You can’t pass the fellowship exam without practicing. It’s one of the major themes of the old fellowship examination has carried straight into the new exam, and it illustrates why candidates need to be practicing questions from the moment they begin their fellowship journey.
"How you answer is almost as important as what you answer..."
Take the third part of question 18. We’ve discussed the arterial blood gas interpretation in a previous post, and it’s likely that the process we’ve outlined will take up a fair proportion of the time you have for the entire question (a whole, generous six minutes!).
So, candidates need to be very slick when it comes to answering “knowledge”/”list” type questions. Question 18 is a case in point.
After interpreting the arterial blood gas, candidates are asked to “list 6 therapeutic goals for resuscitation in the event of massive transfusion”.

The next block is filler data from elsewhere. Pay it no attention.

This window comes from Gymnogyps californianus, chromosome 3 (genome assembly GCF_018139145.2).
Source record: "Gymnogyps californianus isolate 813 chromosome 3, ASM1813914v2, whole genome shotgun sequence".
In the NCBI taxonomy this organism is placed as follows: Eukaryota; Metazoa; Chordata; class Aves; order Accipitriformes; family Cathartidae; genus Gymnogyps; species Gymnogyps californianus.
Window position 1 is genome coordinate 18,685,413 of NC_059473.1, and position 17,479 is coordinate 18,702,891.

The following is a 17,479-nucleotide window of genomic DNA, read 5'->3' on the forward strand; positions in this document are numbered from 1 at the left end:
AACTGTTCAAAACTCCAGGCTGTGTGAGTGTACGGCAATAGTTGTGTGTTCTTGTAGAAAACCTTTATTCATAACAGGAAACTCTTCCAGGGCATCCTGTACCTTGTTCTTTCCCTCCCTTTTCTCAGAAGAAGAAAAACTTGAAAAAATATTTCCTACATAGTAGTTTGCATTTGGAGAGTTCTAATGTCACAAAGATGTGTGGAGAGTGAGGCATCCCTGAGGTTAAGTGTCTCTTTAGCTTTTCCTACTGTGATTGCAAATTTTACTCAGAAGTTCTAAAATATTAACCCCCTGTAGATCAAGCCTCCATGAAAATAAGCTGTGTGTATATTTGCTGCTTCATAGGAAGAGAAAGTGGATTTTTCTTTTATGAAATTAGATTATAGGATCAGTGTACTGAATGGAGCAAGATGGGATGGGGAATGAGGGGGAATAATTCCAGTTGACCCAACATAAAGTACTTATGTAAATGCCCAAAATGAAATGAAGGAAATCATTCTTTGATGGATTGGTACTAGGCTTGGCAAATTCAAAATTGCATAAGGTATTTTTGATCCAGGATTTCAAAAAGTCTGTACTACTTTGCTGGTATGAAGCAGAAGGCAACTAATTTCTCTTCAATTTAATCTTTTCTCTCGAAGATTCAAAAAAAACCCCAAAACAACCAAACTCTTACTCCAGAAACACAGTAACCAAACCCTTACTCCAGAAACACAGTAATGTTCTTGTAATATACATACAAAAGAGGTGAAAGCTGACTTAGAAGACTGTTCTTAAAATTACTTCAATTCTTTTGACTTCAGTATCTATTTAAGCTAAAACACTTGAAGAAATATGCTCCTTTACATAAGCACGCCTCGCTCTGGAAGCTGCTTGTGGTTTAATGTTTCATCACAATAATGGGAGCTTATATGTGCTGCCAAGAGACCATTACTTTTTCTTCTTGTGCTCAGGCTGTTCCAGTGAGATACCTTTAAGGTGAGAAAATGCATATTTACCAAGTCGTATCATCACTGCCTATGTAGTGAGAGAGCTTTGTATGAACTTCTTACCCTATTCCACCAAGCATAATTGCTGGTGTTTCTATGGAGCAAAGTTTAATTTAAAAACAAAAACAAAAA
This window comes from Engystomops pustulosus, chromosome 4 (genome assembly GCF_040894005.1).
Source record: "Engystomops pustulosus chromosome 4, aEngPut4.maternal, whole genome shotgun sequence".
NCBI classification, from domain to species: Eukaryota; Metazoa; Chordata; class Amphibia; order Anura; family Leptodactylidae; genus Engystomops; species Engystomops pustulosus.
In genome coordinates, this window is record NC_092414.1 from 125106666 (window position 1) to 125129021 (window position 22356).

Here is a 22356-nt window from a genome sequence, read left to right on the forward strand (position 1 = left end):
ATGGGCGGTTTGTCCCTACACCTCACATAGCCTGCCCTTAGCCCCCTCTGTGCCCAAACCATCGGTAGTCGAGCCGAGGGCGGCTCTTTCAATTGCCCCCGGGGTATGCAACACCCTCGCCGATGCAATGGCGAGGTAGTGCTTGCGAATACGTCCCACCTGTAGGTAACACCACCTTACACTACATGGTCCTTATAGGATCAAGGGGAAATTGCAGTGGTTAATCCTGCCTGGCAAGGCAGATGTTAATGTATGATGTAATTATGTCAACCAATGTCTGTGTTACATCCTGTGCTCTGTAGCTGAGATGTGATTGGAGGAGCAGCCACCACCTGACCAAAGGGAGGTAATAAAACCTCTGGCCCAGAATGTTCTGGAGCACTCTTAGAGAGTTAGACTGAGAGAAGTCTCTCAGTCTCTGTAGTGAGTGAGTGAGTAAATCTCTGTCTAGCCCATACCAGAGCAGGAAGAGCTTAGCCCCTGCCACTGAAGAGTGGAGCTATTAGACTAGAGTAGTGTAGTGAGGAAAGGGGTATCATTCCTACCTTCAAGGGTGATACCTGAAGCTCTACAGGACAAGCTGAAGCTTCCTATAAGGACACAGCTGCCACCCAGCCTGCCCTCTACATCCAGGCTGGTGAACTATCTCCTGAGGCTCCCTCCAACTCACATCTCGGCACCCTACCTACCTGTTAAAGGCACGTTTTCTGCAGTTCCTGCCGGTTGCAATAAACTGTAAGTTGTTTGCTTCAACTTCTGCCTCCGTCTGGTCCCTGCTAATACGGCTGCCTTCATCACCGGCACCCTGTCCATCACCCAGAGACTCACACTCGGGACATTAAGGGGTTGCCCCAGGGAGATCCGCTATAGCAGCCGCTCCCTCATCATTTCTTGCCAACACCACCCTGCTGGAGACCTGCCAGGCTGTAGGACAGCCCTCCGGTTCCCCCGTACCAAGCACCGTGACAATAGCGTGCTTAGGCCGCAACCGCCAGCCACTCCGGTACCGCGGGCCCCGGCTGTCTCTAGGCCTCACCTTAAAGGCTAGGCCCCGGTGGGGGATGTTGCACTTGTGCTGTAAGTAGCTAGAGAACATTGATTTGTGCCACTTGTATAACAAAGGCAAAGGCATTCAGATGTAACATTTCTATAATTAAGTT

Simple, right? Just rattle off a list from the core textbook (which doesn’t exist) of six well defined therapeutic goals (they aren’t) which are universally accepted as best practice (there is still a lot of debate).
Oops! So, in fact, there is NO readily accessible list for candidates to memorize and regurgitate (but then it’s not an undergraduate medical exam either). So, candidates will need to be able to come up with a sound list, at short notice to ensure that they complete the question, score maximum marks, and do not exceed their allotted time for the question.
The good news is most trainees sitting the exam should be able to come up with some sort of list, given enough time. The bad news is that time will be in extremely short supply.
Thus this question illustrates a very important principle of preparation for the fellowship exam course: you need to practice applying knowledge under time pressure, not simply read lots of books. This is a core tenet of the fellowship.com preparation course. Over 26 weeks we set candidates SAQs based on our curriculum, all designed to get you putting your knowledge into play for real on the big day.
And for the record, our list of therapeutic goals would look something like:
In a future blog we’ll talk a little about why we’ve structured our list the way we have. How you answer is almost as important as what you answer with. If you’ve got any suggestions about how we could improve our list, post them in the comments below!
The fellowship faculty
We work as emergency physicians, and teach, blog and write at resus.com.au